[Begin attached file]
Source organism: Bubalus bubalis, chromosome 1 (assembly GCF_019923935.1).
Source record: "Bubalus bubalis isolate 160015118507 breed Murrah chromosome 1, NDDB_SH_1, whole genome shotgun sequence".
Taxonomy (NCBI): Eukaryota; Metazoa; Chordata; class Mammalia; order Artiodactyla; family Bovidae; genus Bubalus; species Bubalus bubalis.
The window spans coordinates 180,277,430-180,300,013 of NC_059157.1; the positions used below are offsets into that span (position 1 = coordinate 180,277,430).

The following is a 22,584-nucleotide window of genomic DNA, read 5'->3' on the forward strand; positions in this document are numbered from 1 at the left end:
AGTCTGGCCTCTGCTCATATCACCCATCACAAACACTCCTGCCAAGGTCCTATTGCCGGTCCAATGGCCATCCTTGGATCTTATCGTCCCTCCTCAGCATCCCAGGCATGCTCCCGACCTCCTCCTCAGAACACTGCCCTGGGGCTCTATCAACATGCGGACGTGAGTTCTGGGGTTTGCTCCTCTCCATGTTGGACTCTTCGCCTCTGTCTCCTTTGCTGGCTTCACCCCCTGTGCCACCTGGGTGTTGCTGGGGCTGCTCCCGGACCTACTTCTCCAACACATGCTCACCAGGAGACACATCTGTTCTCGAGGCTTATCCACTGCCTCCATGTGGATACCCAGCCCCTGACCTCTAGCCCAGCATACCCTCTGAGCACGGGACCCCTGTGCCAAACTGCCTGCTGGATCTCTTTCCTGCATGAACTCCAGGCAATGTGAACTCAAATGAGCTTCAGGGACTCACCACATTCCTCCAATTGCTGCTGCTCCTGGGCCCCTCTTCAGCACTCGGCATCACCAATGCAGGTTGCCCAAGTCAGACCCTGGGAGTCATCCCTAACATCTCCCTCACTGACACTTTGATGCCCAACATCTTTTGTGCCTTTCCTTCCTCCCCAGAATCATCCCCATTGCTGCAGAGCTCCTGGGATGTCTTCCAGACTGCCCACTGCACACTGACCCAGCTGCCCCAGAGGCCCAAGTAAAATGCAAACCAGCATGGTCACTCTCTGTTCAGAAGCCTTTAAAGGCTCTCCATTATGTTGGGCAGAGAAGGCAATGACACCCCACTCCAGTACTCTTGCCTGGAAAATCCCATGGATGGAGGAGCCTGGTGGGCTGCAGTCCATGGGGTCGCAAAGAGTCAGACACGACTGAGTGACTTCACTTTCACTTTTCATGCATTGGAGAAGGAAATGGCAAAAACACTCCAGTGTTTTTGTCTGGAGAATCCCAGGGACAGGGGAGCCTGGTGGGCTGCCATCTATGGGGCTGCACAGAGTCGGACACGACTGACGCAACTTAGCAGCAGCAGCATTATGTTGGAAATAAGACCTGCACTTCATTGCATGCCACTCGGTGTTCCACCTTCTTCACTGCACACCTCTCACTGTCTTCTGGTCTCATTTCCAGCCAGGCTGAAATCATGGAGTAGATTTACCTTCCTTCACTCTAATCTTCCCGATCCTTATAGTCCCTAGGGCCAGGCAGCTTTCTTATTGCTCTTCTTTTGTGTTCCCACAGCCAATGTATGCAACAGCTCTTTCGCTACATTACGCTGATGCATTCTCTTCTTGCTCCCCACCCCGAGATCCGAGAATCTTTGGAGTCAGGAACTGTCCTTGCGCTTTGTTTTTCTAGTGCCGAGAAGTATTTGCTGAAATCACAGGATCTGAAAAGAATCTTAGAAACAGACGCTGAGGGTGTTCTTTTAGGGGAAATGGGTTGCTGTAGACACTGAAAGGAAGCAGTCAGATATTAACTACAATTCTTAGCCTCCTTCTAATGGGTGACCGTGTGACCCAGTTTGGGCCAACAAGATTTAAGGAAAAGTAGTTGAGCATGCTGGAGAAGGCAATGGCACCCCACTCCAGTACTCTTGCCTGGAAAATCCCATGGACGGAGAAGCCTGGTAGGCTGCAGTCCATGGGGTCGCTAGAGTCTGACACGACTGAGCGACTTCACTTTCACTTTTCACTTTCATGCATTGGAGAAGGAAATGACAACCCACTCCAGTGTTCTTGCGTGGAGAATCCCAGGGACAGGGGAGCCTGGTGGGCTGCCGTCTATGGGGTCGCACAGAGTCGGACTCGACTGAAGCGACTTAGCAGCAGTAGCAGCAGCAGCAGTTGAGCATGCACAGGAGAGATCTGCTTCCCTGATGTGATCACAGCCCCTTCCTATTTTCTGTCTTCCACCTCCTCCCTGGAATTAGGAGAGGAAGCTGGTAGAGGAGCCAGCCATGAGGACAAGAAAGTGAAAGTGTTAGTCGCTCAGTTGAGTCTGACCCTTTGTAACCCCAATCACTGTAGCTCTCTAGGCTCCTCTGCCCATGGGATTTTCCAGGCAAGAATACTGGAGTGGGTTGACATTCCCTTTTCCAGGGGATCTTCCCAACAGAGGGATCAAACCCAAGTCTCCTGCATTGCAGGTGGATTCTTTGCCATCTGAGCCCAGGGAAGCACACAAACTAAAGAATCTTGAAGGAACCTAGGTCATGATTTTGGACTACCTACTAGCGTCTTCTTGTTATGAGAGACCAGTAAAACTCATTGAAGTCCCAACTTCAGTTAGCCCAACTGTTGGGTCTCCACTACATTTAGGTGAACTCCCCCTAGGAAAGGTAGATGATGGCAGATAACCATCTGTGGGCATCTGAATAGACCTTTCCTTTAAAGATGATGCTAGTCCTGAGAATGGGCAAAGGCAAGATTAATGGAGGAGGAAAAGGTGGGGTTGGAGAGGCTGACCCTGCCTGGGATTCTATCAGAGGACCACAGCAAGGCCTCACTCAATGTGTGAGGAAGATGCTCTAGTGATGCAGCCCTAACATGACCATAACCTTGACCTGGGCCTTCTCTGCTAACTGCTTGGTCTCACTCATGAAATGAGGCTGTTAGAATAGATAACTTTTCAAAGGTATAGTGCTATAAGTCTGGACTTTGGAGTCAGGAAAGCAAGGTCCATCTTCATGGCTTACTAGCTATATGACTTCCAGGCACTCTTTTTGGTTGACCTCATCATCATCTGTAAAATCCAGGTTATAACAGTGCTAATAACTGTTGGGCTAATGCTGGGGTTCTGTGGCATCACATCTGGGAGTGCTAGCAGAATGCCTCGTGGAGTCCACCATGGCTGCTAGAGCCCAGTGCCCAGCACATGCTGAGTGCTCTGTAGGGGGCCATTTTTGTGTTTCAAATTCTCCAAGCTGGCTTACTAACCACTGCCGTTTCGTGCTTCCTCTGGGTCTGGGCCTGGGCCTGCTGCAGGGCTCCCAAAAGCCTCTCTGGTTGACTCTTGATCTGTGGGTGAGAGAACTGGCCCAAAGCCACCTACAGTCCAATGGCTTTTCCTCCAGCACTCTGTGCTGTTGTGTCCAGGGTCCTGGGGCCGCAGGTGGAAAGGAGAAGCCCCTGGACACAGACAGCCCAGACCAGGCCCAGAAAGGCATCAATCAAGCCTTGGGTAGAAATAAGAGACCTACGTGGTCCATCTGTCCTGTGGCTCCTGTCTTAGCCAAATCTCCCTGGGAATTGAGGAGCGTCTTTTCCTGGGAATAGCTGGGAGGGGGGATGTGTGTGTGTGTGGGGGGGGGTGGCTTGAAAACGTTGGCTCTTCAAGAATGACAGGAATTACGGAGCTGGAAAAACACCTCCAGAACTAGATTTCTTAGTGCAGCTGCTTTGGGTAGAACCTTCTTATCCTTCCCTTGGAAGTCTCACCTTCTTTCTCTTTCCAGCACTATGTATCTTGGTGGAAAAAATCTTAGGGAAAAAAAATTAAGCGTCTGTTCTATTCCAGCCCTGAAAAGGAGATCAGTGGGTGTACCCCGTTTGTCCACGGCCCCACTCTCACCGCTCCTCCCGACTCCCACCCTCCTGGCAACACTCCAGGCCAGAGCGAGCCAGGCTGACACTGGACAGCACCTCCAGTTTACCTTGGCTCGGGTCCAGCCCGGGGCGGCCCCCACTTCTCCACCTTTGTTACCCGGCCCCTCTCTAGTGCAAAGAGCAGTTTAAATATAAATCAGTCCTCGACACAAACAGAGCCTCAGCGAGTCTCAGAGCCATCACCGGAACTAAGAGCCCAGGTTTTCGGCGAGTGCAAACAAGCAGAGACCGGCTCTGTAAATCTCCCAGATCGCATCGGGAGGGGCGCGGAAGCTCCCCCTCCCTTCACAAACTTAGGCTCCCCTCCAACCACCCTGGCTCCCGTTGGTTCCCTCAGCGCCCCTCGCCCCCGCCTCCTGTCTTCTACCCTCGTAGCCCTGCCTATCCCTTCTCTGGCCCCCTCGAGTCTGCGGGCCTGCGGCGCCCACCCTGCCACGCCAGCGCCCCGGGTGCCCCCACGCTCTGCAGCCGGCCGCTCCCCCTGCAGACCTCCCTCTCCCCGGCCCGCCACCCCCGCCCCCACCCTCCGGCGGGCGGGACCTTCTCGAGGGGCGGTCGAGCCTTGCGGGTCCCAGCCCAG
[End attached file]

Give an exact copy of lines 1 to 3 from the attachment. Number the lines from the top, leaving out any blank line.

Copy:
Source organism: Bubalus bubalis, chromosome 1 (assembly GCF_019923935.1).
Source record: "Bubalus bubalis isolate 160015118507 breed Murrah chromosome 1, NDDB_SH_1, whole genome shotgun sequence".
Taxonomy (NCBI): Eukaryota; Metazoa; Chordata; class Mammalia; order Artiodactyla; family Bovidae; genus Bubalus; species Bubalus bubalis.